michael j. harr, mba
tips for running in the rain
when you run in the rain, you're going to get soaked - know it, own it, love it

safety

Never run with lightning in the area. This should go without saying, but you should never run in the presence of lightning; wait for storms to pass or take your run indoors to the dreadmill.

Wear high visibility colors and materials. Rain diminishes visibility for drivers. To combat this, always wear high visibility colors and materials. Specifically, you should wear very bright colors and reflective gear - especially during heavy downpours.

Avoid injury. Whether you're on pavement or not, injury risk is increased when it rains because surfaces are slick. Take care to avoid injury with rain-smart routes, proper shoes, judicious foot strikes, and shorter strides.

Don't overdress. There is a tendency to overdress when running in the rain. Wear what you'd normally wear based on temperature. Also, rain jackets are nice during cold rains, but are generally unnecessary in warmer temps.

preparing for the rain

Band-aids and/or lube. Chafing is real, and it's painful. Be sure to wear band-aids or use lube for your common chafing areas that may include your inner thighs, nipples, and/or underarms.

Wicking fabrics. This is a MUST. Running in cotton in the rain is a recipe for serious chafing and utter discomfort with fabric sticking to your body like glue. Wear lightweight wicking fabrics that handle moisture much better than cotton. And, when it turns cold, don't forget Mother Nature's original wicking fabric - wool. I wear wool socks when the temps drop and while running in the snow.

Rain jacket or garbage bags. A rain jacket isn't needed when it's hot. That said, when you're running in a cold rain, it helps to have a waterproof layer on top. You can use a lightweight rain jacket or garbage bags in a pinch.

Hat. Rain beating against your eyeballs makes for a miserable run. Wear a hat with a long enough bill to keep the rain out of your eyes. Keeping clear vision is key to a safe run in the rain - particularly when you come up to potholes or technical terrain on trails.

Contacts, not glasses. Speaking of vision, you'll be far better off with contacts instead of glasses. Glasses will gather rain droplets and fog when running in the rain. Contacts eliminate these problems.

Waterproof phone/case/pouch. If you're going to have a phone with you, be sure it's waterproof by design or have a protective case or pouch to keep it dry. Many a phone had reached its demise in the rain.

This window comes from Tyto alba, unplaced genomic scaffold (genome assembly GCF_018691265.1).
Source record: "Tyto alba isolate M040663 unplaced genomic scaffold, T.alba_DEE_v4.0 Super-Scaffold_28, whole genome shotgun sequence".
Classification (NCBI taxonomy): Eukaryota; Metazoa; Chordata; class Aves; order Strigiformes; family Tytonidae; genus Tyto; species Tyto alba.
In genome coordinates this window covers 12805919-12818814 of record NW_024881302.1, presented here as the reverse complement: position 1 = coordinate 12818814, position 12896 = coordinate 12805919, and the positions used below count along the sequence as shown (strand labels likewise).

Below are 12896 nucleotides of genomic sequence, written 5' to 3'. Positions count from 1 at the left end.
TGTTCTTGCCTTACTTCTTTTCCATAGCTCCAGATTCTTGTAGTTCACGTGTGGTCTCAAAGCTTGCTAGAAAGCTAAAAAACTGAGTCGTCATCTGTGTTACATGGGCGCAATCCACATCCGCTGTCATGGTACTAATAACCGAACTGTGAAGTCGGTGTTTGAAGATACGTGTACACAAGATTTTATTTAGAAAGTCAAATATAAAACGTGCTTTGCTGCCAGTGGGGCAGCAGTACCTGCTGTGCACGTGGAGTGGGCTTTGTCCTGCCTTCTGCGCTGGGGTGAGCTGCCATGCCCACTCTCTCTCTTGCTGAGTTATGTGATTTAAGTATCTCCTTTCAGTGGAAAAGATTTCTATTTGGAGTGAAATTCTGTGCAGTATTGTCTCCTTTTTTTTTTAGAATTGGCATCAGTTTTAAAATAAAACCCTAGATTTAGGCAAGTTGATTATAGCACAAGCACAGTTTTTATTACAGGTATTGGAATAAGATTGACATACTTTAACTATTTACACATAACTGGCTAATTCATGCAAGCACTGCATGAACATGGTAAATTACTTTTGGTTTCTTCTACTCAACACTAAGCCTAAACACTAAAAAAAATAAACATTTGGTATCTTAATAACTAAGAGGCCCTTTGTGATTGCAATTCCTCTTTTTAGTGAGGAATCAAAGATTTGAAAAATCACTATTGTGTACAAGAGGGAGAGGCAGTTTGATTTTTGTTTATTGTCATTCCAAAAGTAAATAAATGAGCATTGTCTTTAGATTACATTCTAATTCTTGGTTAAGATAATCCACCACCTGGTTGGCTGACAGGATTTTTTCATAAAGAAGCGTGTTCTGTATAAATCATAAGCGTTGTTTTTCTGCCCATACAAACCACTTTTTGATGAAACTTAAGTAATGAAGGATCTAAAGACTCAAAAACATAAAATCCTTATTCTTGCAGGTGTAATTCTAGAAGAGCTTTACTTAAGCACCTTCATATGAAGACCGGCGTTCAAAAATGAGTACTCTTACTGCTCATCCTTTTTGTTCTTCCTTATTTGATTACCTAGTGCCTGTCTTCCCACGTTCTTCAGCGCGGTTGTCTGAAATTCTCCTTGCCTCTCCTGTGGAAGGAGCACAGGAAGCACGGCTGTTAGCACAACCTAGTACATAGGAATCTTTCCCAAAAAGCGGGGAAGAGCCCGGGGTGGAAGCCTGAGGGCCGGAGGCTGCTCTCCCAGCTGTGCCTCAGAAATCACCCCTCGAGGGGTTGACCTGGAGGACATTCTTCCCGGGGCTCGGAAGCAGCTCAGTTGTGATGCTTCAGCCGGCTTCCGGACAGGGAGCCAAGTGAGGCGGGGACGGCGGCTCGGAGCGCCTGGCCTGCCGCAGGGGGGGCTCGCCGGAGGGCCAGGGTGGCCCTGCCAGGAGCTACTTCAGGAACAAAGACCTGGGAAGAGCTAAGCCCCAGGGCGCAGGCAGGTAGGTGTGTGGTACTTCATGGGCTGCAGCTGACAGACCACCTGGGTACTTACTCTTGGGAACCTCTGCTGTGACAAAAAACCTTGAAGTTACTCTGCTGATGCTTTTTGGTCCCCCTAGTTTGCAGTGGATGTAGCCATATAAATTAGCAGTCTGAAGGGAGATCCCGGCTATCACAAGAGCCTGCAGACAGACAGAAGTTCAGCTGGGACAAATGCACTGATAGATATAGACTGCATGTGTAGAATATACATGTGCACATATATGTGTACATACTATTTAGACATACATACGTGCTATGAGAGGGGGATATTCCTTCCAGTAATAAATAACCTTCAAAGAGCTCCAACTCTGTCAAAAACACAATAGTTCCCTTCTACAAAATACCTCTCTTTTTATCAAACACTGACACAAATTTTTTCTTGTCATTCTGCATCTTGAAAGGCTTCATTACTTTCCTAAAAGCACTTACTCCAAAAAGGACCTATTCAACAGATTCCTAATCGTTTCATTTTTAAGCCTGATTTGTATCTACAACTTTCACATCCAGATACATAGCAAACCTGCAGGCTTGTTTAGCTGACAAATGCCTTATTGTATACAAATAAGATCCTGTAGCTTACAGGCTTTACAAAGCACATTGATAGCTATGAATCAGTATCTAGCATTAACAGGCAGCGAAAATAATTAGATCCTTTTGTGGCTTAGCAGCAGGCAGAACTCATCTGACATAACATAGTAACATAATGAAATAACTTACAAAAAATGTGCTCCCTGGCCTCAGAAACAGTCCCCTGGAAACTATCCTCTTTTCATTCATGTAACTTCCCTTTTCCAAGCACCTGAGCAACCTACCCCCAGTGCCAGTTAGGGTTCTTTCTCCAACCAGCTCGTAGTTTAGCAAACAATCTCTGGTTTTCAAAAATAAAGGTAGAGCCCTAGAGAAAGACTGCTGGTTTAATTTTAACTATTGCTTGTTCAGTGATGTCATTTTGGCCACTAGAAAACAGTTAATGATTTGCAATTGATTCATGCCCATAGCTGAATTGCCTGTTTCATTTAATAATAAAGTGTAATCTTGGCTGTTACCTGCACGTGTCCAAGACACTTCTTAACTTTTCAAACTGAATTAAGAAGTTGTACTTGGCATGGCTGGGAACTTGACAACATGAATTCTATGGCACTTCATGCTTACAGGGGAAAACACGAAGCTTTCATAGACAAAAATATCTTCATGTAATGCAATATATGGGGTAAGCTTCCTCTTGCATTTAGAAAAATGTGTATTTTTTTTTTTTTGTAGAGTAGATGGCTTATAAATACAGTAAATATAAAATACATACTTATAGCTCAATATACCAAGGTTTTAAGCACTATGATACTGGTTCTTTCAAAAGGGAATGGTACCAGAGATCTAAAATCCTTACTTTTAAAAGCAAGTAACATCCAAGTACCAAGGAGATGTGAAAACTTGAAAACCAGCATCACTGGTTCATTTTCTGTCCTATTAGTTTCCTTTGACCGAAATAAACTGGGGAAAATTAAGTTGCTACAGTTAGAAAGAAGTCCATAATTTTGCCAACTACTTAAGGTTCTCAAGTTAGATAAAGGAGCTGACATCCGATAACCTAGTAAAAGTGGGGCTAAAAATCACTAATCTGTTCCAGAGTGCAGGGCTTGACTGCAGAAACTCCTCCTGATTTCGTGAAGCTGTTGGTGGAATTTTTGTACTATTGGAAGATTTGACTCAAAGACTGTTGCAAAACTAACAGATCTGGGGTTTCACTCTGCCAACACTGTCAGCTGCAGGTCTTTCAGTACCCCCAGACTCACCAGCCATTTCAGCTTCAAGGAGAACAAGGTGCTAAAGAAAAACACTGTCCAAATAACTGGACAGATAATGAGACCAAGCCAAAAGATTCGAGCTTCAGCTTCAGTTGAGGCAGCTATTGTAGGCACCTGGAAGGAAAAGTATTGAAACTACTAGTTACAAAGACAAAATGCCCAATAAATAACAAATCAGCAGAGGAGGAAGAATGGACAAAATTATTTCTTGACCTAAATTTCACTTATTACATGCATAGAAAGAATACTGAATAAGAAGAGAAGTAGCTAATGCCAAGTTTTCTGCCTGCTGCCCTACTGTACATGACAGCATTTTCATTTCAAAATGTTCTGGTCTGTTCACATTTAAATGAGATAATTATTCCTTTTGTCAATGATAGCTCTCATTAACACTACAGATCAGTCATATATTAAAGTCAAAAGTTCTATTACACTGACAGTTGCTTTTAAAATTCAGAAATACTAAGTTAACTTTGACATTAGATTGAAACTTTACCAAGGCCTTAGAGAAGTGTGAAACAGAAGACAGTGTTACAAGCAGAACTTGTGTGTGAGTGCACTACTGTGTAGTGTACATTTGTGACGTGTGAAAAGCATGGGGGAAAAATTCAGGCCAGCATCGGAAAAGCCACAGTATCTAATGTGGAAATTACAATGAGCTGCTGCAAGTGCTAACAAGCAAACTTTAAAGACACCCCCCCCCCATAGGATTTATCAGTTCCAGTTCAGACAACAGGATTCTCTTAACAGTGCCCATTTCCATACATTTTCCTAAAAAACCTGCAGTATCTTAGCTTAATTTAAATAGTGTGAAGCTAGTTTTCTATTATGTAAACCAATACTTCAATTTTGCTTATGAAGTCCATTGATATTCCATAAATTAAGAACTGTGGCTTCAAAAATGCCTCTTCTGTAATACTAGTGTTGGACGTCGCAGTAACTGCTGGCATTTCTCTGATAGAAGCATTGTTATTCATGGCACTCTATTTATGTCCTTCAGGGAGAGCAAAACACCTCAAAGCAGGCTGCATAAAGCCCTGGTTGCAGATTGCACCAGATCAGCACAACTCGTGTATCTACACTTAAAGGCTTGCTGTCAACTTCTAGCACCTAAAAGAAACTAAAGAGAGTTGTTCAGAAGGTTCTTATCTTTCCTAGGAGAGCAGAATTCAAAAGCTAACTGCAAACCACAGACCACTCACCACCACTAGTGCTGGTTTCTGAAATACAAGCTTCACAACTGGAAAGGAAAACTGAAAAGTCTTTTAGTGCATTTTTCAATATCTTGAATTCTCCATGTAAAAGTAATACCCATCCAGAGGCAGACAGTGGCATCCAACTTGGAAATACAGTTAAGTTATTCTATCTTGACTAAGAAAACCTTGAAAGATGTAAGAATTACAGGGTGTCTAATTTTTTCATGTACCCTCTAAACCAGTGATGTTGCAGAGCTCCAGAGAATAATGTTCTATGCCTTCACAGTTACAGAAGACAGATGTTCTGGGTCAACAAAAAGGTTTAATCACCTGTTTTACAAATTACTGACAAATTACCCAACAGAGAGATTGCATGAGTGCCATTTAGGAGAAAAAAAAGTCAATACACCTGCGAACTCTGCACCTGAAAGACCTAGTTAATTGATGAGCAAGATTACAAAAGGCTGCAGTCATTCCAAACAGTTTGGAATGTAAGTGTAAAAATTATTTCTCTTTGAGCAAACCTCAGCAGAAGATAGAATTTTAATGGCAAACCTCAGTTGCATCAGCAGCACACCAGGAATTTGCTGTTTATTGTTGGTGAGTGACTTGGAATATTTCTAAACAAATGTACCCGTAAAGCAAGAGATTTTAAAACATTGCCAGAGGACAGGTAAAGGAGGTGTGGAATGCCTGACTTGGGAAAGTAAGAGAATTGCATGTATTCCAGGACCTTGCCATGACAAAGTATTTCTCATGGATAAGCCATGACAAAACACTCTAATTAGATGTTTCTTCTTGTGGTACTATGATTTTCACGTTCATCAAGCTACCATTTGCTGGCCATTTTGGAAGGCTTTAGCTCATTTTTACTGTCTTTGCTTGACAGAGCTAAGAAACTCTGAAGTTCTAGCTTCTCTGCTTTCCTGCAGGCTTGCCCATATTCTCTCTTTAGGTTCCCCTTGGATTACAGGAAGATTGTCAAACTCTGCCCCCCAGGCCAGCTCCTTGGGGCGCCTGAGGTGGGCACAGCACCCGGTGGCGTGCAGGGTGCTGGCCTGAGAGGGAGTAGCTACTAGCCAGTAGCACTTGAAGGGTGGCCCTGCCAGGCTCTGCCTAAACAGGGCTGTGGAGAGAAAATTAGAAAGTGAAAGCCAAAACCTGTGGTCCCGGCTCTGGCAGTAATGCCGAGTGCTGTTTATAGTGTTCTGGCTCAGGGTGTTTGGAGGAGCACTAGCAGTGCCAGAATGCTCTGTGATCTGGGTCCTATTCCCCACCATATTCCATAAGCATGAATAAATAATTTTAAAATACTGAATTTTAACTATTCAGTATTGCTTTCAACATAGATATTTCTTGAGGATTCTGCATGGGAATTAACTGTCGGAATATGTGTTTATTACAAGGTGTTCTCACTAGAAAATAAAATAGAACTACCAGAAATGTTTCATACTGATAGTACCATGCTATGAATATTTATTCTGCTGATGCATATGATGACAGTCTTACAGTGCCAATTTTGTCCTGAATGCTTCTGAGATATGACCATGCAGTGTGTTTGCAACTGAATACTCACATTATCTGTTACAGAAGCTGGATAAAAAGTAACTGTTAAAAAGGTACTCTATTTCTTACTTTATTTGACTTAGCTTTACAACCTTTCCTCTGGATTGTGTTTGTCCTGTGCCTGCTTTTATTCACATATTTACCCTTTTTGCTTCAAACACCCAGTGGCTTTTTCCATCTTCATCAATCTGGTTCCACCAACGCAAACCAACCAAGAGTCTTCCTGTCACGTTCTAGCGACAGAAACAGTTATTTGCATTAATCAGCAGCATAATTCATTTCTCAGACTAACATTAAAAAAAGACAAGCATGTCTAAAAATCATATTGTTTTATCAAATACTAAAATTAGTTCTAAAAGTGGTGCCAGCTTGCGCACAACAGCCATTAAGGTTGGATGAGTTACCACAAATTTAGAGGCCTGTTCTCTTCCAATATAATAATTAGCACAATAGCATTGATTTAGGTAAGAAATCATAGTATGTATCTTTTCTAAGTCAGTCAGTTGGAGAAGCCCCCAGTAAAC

In your running bag - nutrition, hydration, dry towel, change of clothes and shoes. Remembering nutrition and hydration is easy, but you'll thank yourself for bringing a dry towel, change of clothes, and shoes when you've finished. It's pretty annoying sitting in a car when you're all wet.

Attitude adjustment - own the rain. Perhaps more than anything, running in the rain requires a different kind of attitude. When you run in the rain, you're going to be soaked. Know it. Own it. Love it.
don't fall victim to the rain - remember to nourish and hydrate during your run

during your run

Adjust pace expectations. Running safely in the rain will often require you to slow your pace in order to overcome decreased visibility and slick surfaces. It's far better to finish your run injury free than to push your pace and hurt yourself.

Watch for slick spots and potholes. Water makes surfaces slippery. It can also disguise potholes, rocks, roots, etc. Be on the lookout for pooling water and avoid it whenever possible. Also beware of leaves and other ground covering as these can be very slick.

Nourish and hydrate your body. Rain can give you a false sense of needing less nutrition and hydration. This is particularly true on long runs in a cooler rain. Stick to your nutrition and hydration schedule.
avoid wet dog stank - hang or wash your wet running gear immediately when you get home

after your run

Don't forget to cool down. Some make the mistake of skipping their cool down in order to get out of the rain. Don't do this. You've already been out in the rain and are likely soaked from head to toe. Take the time to go through your normal cool down.

Towel off. Once you've finished your run and cool down, start drying yourself by using that dry towel you packed. Getting dry will help prevent you from feeling like an icicle.

Change out of wet clothes. That change of clothes will come in handy when you're soaked. It will also help you to stay warm, reduce chafing, and limit blisters. When you stay in wet clothes and shoes, you're going to get cold, aggravate chafing, and worsen blisters.

Hang wet clothes to dry or wash immediately. Rain soaked running gear can get nasty in a pretty short period of time if you wad it up and throw it in a hamper. Hang your clothes to dry or wash them immediately to prevent the wet dog stank.

Stuff your shoes with newspaper. Wet running shoes will dry more quickly if you stuff them with dry newspaper. The low quality paper can absorb moisture without disintegrating, just wad up some paper into balls and stuff them into your shoes until full.